U.K. Police Identify Suspected Liverpool Taxi Bomber as Asylum-Seeker From Middle East

A man who died Sunday when his homemade bomb exploded in a taxi outside a hospital in Liverpool, England, has been identified as an asylum-seeker from the Middle East, the Associated Press reported.

Emad Al Swealmeen, 32, was killed during the explosion after asking a taxi driver to drop him off outside Liverpool Women's Hospital. The driver, who reportedly locked him in the car before escaping, was injured in the blast.

Liverpool couple Malcolm and Elizabeth Hitchcott said Al Swealmeen spent time in a psychiatric hospital several years ago and stayed with them for eight months after his release. They told British media that he was interested in Christianity and converted from Islam.

"We're just so, so sad. We just loved him. He was a lovely guy," Elizabeth Hitchcott told the BBC.

Bishop Cyril Ashton, a spokesman for Liverpool's Anglican Cathedral, said Al Swealmeen was baptized in 2015 at the church and confirmed in 2017 but lost contact with the cathedral in 2018. Ashton conducted his confirmation.

Police called the blast a terrorist act and believe Al Swealmeen built the bomb. The motive, attack plan and any partners are undetermined.

For more reporting from the Associated Press, see below.

Liverpool Bombing
A man who died Sunday when his homemade bomb exploded in a taxi outside a Liverpool hospital has been identified as an asylum-seeker from the Middle East who converted from Islam to Christianity. Above, forensic police officers walk outside Liverpool Women's Hospital after Sunday's explosion in Liverpool, England, on November 16, 2021. Peter Byrne/PA/Associated Press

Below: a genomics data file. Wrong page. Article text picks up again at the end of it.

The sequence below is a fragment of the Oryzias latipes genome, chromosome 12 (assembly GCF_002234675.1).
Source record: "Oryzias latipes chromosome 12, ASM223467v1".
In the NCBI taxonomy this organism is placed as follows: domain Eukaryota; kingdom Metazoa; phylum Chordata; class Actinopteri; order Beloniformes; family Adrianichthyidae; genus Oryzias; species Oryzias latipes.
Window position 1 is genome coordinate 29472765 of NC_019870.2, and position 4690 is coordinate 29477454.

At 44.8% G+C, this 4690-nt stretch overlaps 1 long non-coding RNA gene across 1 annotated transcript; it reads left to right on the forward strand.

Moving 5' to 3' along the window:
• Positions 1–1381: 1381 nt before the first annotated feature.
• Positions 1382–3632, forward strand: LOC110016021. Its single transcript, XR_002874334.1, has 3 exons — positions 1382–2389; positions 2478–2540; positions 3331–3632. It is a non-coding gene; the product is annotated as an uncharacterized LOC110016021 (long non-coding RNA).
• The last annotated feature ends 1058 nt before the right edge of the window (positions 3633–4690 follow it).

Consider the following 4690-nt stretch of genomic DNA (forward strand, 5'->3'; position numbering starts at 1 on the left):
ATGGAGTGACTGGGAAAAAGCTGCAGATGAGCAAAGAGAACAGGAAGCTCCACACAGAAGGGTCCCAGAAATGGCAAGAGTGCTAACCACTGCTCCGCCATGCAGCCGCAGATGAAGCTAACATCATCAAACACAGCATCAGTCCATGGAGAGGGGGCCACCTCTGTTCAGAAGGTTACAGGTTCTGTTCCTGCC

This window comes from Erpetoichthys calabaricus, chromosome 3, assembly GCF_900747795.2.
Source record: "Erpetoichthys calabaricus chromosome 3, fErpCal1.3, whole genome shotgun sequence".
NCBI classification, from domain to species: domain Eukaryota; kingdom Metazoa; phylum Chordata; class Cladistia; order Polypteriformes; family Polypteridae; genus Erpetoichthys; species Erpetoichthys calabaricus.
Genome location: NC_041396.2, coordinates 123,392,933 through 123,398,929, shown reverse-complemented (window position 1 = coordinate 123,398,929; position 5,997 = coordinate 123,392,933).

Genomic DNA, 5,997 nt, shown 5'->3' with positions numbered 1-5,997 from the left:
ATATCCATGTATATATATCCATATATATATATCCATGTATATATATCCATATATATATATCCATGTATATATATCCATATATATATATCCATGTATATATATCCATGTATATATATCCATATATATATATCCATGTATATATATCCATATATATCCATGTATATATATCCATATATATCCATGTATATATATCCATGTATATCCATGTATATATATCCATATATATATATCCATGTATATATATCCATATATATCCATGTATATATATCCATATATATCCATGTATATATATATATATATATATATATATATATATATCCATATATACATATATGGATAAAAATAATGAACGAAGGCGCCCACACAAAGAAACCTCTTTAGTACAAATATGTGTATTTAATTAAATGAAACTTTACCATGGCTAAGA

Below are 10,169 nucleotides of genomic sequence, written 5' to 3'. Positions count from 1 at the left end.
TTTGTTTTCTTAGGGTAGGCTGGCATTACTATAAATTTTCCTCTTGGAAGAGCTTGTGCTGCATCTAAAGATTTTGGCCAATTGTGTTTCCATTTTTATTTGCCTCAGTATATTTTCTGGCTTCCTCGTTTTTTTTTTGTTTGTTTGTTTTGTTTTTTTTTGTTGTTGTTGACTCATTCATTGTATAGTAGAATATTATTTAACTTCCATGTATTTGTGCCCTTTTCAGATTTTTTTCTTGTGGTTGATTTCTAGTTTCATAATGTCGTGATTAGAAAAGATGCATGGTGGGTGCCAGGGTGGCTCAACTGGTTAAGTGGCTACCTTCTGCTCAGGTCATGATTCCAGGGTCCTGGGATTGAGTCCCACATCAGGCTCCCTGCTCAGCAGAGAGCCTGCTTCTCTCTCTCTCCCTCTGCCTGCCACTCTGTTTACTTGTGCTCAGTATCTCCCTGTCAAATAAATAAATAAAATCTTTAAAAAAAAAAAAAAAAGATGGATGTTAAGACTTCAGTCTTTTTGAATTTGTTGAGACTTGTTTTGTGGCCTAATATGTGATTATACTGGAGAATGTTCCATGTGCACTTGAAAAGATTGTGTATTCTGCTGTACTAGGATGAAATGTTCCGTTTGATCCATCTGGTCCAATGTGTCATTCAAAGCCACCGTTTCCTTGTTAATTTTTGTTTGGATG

Russ Jackson, the head of counterterrorism policing for northwest England, said police now have "a much greater understanding of the component parts of the device, how they were obtained and how the parts are likely to have been assembled."

But he said "there is a considerable way to go to understand how this incident was planned, prepared for and how it happened."

Security Minister Damian Hinds said police needed "time and space" to investigate.

Four men in their 20s who had been detained under the Terrorism Act as part of the investigation were released late Monday. Jackson said that "following interviews with the arrested men, we are satisfied with the accounts they have provided and they have been released from police custody."

"There's always the possibility that further links can be detected," Hinds told the BBC. "People sometimes talk about lone wolves and so on—people are rarely totally alone because they talk to others and so on."

The Times of London said Al Swealmeen—who also used the name Enzo Almeni—claimed to be of Syrian and Iraqi background and had applied for asylum in Britain in 2014 but was rejected. It's unclear what his legal status was at the time of the bombing.

"Like so many, I have been shocked and saddened by the bombing in Liverpool and the revelation that the bomber was part of the cathedral community for a while," Ashton said.

The taxi driver, David Perry, escaped from the vehicle before it was engulfed in flames. He was treated in a hospital and released.

Britain's official threat level was raised from substantial to severe—meaning an attack is highly likely—following the blast, the U.K.'s second fatal incident in a month. Conservative lawmaker David Amess was stabbed to death in October in what police said was an act of terrorism.